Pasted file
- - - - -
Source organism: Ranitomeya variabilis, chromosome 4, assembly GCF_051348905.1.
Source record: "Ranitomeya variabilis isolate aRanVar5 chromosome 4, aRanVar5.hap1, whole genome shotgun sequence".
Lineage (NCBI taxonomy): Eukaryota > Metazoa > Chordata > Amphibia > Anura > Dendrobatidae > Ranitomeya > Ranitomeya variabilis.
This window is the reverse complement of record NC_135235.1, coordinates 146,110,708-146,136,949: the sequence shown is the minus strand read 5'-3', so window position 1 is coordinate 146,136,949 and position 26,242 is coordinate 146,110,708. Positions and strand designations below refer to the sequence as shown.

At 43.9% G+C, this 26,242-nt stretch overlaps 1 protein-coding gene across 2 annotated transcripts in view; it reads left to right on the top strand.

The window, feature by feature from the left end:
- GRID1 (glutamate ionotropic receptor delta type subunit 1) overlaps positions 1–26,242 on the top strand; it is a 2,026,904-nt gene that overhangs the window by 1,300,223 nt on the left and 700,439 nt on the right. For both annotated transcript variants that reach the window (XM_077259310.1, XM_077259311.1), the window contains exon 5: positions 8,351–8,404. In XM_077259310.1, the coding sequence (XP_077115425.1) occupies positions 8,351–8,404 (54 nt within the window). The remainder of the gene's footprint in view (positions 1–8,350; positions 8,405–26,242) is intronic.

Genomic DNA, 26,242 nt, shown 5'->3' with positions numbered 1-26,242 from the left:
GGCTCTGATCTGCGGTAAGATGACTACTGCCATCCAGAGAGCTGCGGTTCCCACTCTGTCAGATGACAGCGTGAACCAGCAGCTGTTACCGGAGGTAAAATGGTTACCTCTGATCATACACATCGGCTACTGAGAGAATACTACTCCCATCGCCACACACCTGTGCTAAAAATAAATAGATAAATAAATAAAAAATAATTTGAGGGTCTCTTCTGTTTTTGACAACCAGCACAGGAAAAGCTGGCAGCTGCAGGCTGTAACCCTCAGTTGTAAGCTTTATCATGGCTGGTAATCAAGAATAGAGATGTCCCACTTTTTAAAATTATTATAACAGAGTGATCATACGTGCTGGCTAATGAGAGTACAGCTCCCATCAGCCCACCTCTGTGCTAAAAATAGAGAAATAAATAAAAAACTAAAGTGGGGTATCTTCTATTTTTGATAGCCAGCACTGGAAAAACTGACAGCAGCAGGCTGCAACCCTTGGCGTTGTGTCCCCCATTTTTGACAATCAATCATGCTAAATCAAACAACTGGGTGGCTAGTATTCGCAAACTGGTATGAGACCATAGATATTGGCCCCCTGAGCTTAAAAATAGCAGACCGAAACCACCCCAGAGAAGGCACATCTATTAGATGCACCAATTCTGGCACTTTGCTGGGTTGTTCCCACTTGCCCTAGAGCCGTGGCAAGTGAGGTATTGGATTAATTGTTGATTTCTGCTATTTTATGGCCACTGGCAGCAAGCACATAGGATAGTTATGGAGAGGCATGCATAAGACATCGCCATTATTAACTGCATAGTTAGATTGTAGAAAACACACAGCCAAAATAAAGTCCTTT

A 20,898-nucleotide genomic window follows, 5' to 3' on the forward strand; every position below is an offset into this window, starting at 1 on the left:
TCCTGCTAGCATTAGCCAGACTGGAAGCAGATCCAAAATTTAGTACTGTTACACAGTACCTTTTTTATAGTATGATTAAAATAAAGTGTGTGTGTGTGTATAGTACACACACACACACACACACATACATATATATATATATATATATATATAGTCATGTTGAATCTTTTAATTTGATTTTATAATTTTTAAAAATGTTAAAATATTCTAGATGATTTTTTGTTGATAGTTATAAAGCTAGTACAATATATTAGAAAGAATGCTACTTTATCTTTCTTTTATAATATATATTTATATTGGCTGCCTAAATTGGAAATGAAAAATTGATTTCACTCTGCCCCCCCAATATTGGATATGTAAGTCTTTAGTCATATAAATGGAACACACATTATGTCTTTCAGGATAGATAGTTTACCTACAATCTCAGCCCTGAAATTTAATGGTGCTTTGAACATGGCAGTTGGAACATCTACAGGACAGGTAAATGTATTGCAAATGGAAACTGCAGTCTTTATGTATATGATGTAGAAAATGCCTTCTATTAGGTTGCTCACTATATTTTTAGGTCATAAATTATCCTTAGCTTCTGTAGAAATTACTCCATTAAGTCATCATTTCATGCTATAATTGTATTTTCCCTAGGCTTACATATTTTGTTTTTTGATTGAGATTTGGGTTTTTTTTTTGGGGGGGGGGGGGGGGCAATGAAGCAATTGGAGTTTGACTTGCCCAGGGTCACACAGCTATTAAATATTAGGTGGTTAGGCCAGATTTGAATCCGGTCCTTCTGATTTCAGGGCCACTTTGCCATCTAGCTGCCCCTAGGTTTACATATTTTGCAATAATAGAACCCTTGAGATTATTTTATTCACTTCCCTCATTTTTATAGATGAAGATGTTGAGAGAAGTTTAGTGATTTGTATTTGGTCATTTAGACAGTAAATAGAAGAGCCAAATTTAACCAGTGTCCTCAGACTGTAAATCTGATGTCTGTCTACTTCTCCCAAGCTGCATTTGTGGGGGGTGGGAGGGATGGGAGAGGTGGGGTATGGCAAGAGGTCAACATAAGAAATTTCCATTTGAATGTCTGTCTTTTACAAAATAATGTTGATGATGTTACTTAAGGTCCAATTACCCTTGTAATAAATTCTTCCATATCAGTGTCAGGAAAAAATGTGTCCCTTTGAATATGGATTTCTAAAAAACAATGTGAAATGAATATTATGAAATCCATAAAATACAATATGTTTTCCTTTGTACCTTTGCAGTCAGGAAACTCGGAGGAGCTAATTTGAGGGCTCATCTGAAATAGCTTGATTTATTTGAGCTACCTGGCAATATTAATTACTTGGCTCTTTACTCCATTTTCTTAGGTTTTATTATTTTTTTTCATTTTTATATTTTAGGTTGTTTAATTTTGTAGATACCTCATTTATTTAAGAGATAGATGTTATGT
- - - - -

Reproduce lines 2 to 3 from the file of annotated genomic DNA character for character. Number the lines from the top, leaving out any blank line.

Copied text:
Source record: "Ranitomeya variabilis isolate aRanVar5 chromosome 4, aRanVar5.hap1, whole genome shotgun sequence".
Lineage (NCBI taxonomy): Eukaryota > Metazoa > Chordata > Amphibia > Anura > Dendrobatidae > Ranitomeya > Ranitomeya variabilis.